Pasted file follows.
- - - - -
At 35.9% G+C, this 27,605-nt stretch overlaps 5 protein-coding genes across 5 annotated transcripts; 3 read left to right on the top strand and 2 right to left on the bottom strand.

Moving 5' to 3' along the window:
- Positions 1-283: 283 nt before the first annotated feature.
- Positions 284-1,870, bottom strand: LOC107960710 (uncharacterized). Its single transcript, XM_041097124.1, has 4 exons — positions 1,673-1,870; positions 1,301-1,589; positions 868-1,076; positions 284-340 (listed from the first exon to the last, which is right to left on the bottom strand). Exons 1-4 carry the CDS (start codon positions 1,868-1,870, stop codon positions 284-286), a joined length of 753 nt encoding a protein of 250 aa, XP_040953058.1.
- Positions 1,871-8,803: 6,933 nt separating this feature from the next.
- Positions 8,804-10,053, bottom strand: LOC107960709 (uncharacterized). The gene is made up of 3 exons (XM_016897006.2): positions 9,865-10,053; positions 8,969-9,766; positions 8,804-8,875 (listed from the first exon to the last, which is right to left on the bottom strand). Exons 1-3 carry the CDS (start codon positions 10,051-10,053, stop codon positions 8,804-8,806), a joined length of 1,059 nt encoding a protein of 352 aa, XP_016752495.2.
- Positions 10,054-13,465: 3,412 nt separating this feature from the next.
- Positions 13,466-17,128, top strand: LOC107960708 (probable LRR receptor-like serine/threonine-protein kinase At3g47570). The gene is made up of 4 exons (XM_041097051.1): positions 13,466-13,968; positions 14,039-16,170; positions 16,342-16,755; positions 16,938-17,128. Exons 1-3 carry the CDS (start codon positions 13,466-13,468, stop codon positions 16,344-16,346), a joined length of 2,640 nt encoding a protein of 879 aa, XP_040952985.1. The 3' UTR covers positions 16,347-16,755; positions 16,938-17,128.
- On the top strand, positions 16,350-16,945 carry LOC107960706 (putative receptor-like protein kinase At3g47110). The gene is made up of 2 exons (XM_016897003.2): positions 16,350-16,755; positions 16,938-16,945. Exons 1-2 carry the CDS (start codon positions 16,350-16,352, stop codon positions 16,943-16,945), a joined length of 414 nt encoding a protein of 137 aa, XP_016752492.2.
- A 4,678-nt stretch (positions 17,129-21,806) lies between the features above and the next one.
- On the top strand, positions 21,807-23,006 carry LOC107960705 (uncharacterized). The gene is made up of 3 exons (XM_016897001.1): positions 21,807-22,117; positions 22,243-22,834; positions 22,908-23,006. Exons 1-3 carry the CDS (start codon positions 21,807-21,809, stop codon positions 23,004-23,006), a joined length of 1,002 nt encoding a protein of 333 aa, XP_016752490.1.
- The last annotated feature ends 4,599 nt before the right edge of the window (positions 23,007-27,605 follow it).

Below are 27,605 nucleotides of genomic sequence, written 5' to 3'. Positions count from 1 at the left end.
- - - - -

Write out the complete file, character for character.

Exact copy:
At 35.9% G+C, this 27,605-nt stretch overlaps 5 protein-coding genes across 5 annotated transcripts; 3 read left to right on the top strand and 2 right to left on the bottom strand.

Moving 5' to 3' along the window:
- Positions 1-283: 283 nt before the first annotated feature.
- Positions 284-1,870, bottom strand: LOC107960710 (uncharacterized). Its single transcript, XM_041097124.1, has 4 exons — positions 1,673-1,870; positions 1,301-1,589; positions 868-1,076; positions 284-340 (listed from the first exon to the last, which is right to left on the bottom strand). Exons 1-4 carry the CDS (start codon positions 1,868-1,870, stop codon positions 284-286), a joined length of 753 nt encoding a protein of 250 aa, XP_040953058.1.
- Positions 1,871-8,803: 6,933 nt separating this feature from the next.
- Positions 8,804-10,053, bottom strand: LOC107960709 (uncharacterized). The gene is made up of 3 exons (XM_016897006.2): positions 9,865-10,053; positions 8,969-9,766; positions 8,804-8,875 (listed from the first exon to the last, which is right to left on the bottom strand). Exons 1-3 carry the CDS (start codon positions 10,051-10,053, stop codon positions 8,804-8,806), a joined length of 1,059 nt encoding a protein of 352 aa, XP_016752495.2.
- Positions 10,054-13,465: 3,412 nt separating this feature from the next.
- Positions 13,466-17,128, top strand: LOC107960708 (probable LRR receptor-like serine/threonine-protein kinase At3g47570). The gene is made up of 4 exons (XM_041097051.1): positions 13,466-13,968; positions 14,039-16,170; positions 16,342-16,755; positions 16,938-17,128. Exons 1-3 carry the CDS (start codon positions 13,466-13,468, stop codon positions 16,344-16,346), a joined length of 2,640 nt encoding a protein of 879 aa, XP_040952985.1. The 3' UTR covers positions 16,347-16,755; positions 16,938-17,128.
- On the top strand, positions 16,350-16,945 carry LOC107960706 (putative receptor-like protein kinase At3g47110). The gene is made up of 2 exons (XM_016897003.2): positions 16,350-16,755; positions 16,938-16,945. Exons 1-2 carry the CDS (start codon positions 16,350-16,352, stop codon positions 16,943-16,945), a joined length of 414 nt encoding a protein of 137 aa, XP_016752492.2.
- A 4,678-nt stretch (positions 17,129-21,806) lies between the features above and the next one.
- On the top strand, positions 21,807-23,006 carry LOC107960705 (uncharacterized). The gene is made up of 3 exons (XM_016897001.1): positions 21,807-22,117; positions 22,243-22,834; positions 22,908-23,006. Exons 1-3 carry the CDS (start codon positions 21,807-21,809, stop codon positions 23,004-23,006), a joined length of 1,002 nt encoding a protein of 333 aa, XP_016752490.1.
- The last annotated feature ends 4,599 nt before the right edge of the window (positions 23,007-27,605 follow it).

Below are 27,605 nucleotides of genomic sequence, written 5' to 3'. Positions count from 1 at the left end.